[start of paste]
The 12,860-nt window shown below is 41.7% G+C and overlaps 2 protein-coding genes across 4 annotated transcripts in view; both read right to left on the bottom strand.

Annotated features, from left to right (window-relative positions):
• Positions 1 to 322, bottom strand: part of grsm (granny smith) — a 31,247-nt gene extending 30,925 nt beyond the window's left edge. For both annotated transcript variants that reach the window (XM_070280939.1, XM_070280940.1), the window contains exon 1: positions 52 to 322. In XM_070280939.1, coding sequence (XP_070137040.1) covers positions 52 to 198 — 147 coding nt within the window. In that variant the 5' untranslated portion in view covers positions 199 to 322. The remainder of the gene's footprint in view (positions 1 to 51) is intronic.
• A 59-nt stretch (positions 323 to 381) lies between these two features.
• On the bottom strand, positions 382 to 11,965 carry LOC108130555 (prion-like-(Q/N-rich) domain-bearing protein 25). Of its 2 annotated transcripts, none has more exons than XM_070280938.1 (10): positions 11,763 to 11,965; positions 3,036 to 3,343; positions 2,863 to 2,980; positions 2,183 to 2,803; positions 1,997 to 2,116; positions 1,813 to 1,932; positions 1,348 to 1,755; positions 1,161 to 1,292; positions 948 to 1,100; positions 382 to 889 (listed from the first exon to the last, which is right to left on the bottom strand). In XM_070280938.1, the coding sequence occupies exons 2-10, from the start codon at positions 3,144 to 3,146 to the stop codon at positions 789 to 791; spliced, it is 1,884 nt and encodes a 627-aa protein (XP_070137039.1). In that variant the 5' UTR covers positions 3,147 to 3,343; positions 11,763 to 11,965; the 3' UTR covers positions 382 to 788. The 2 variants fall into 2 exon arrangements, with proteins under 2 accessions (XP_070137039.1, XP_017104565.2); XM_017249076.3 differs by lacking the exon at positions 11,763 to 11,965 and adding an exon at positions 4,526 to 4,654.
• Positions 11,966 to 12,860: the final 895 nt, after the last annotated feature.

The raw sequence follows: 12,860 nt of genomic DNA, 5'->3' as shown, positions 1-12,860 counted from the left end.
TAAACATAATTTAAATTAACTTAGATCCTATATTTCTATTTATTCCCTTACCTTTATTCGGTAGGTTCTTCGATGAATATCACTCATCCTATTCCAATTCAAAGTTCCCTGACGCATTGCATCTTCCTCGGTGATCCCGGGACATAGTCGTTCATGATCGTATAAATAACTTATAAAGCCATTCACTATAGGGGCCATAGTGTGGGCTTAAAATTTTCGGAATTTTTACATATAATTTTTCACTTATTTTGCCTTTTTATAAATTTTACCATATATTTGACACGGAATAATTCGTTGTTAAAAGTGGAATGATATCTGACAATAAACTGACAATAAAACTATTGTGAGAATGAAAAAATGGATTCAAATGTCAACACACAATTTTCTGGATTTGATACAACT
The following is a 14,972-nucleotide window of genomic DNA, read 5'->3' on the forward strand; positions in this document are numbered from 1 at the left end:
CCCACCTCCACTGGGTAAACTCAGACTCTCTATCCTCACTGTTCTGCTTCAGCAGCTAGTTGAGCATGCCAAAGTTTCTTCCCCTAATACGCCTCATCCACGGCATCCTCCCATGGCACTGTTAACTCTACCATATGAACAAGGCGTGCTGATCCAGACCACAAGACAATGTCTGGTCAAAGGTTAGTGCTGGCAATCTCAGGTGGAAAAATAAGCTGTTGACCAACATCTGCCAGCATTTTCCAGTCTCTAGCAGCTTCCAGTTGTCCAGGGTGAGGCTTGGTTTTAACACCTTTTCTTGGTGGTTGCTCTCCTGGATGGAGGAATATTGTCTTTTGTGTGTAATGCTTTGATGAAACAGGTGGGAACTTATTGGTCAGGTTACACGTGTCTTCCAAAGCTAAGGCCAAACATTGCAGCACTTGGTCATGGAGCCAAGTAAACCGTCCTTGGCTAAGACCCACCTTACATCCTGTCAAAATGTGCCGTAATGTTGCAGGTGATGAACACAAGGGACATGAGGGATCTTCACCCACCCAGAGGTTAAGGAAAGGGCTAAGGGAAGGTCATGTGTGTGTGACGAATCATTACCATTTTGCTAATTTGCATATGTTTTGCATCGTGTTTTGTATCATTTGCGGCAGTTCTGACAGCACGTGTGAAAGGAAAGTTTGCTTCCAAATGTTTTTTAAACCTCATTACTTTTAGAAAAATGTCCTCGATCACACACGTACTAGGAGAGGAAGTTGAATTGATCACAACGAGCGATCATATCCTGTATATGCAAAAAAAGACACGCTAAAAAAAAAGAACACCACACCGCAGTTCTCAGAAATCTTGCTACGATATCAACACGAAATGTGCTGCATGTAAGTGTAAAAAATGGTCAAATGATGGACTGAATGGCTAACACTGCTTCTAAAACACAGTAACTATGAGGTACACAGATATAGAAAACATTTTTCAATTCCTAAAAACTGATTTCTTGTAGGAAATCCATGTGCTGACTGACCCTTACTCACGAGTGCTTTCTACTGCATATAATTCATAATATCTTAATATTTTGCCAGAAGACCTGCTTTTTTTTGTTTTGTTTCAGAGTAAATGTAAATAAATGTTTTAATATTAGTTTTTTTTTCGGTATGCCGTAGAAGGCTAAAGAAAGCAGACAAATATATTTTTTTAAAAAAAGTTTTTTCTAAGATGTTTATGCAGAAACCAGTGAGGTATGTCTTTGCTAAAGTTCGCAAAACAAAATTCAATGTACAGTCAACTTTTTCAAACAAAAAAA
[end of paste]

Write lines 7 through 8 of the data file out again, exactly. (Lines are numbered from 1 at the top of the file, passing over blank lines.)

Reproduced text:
The raw sequence follows: 12,860 nt of genomic DNA, 5'->3' as shown, positions 1-12,860 counted from the left end.
TAAACATAATTTAAATTAACTTAGATCCTATATTTCTATTTATTCCCTTACCTTTATTCGGTAGGTTCTTCGATGAATATCACTCATCCTATTCCAATTCAAAGTTCCCTGACGCATTGCATCTTCCTCGGTGATCCCGGGACATAGTCGTTCATGATCGTATAAATAACTTATAAAGCCATTCACTATAGGGGCCATAGTGTGGGCTTAAAATTTTCGGAATTTTTACATATAATTTTTCACTTATTTTGCCTTTTTATAAATTTTACCATATATTTGACACGGAATAATTCGTTGTTAAAAGTGGAATGATATCTGACAATAAACTGACAATAAAACTATTGTGAGAATGAAAAAATGGATTCAAATGTCAACACACAATTTTCTGGATTTGATACAACT